August 2, 2017 Last Updated 10:24 am

Long-Form Digital Content Is Being Upstaged by New User Behaviors and Videos

Guest column: Ben Kendrick, Director of Content Operations at Valnet Inc., says a lack of time, small screens and shorter attention spans are reshaping what users encounter online

Have you noticed that many of the videos you encounter on Facebook today contain short text overlays – real-time sentences that describe what’s going on and why the video is important?

There’s a reason – and it’s one of three factors changing the face of digital content.

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Given that most consumers today read and watch content on smartphones or devices that are smaller than a desktop monitor, digital content producers are abandoning older online formats – especially text-heavy, long-form content – for shorter formats that are:

  1. more visual or more likely to include a video component
  2. easy to share
  3. scripted/produced specifically for today’s shorter (and shorter) attention spans

And how long would today’s raised-on-technology attention spans be?

About 8 seconds, according to studies about today’s Generation Z, also known as Centennial consumers. They’re the post-Millennial demographic born a few years on either side of the year 2000. Born into an always-connected world, they’re either (depending on one’s viewpoint) very distractible or extremely capable of processing large amounts of information – because of their multi-screen upbringing and behaviors. As a result, they demand content that’s quick to consume, easy to share, and gives them what they need quickly, so they can move on to another activity.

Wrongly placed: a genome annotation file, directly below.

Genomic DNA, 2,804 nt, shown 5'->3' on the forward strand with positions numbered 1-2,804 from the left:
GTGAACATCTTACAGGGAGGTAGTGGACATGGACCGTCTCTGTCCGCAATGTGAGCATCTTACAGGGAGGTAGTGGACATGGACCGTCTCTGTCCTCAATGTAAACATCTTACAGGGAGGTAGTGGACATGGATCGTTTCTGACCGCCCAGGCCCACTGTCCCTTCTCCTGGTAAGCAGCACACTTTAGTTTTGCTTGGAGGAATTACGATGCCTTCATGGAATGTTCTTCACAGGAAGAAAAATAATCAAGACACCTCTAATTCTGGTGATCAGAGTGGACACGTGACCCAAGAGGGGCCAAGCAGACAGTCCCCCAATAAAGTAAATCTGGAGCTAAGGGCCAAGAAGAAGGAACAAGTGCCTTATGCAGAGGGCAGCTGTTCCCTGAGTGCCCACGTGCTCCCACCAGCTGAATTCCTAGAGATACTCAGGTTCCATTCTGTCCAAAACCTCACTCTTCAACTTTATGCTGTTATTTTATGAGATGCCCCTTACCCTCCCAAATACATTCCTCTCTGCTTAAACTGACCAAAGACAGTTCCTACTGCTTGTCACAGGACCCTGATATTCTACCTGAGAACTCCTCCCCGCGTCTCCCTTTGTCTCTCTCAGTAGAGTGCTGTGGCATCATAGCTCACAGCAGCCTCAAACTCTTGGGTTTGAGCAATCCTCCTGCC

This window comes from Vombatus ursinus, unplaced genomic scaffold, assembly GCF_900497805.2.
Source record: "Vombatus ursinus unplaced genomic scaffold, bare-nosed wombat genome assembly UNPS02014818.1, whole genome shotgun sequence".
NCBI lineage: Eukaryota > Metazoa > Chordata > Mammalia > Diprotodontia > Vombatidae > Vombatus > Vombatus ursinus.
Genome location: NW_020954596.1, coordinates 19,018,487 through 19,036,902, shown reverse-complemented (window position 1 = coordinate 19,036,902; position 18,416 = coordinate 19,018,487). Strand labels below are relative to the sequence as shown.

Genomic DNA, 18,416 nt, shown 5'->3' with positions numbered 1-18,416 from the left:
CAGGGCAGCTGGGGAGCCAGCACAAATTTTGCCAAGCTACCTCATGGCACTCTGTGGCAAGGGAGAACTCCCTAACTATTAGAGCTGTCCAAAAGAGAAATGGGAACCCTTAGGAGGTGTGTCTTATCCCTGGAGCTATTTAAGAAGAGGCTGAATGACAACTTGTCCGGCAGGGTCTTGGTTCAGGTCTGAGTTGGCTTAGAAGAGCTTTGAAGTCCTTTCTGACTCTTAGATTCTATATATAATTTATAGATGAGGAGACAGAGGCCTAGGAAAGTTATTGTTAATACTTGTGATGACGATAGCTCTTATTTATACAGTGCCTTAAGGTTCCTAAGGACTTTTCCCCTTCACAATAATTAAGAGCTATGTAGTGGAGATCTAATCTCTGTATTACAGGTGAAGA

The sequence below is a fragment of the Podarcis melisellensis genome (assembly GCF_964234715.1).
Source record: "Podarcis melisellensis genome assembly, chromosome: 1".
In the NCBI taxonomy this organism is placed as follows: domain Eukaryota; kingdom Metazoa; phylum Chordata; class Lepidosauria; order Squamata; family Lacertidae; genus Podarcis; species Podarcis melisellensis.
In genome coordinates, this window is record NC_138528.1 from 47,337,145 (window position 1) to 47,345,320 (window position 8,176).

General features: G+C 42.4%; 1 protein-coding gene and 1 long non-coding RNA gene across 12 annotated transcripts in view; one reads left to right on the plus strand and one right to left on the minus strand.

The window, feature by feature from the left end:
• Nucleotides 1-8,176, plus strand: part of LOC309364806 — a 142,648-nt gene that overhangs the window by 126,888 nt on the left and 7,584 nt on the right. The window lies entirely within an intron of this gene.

These three factors are influencing the demise of long-form digital content, which has traditionally been characterized by word-heavy, analysis-laden, detail-filled web pages and essays on a variety of topics.

From deep analysis to quick factoids

Before the mobile web became the dominant channel for accessing online content (in 2015), many digital publishers embraced articles and webpages designed for hard-core fans and readers who wanted as much information as possible and were willing to click from page to page to page to access it. Particularly on sites that lent themselves to deep exploration – entertainment, sports, gaming, TV, movies and the like – editors and publishers encouraged writers to explore every nook and cranny of categories and genre beats. More pages meant more clicks, and more clicks meant more revenues.

But increasingly, today’s readers have neither the interest nor patience for that type of long-form content. Instead, they want more consumable content – shorter, pithier, share-able content with built-in nuggets and visuals that are easy to read and share with family, friends, social networks and peers.

Smaller screens = larger role for video 

Because readers/viewers are more likely to be watching content on a smartphone, they’re encountering more videos, which are easier to digest than text-heavy small screens, and those videos are being supported by short, headline-like descriptions that aid comprehension and context.

The videos can be “read” or viewed quickly anywhere and on any device – with or without sound (85% of Facebook videos, in fact) – and can be shared easily on other channels and platforms. It’s all part of a growing trend toward more video consumption, or what Google calls the “blurring lines” of TV and online video. And as Domo noted in 2016, content-sharing continues unabated, with 100 hours of new video shared on YouTube and 159,380 pieces of content viewed at Buzzfeed every minute.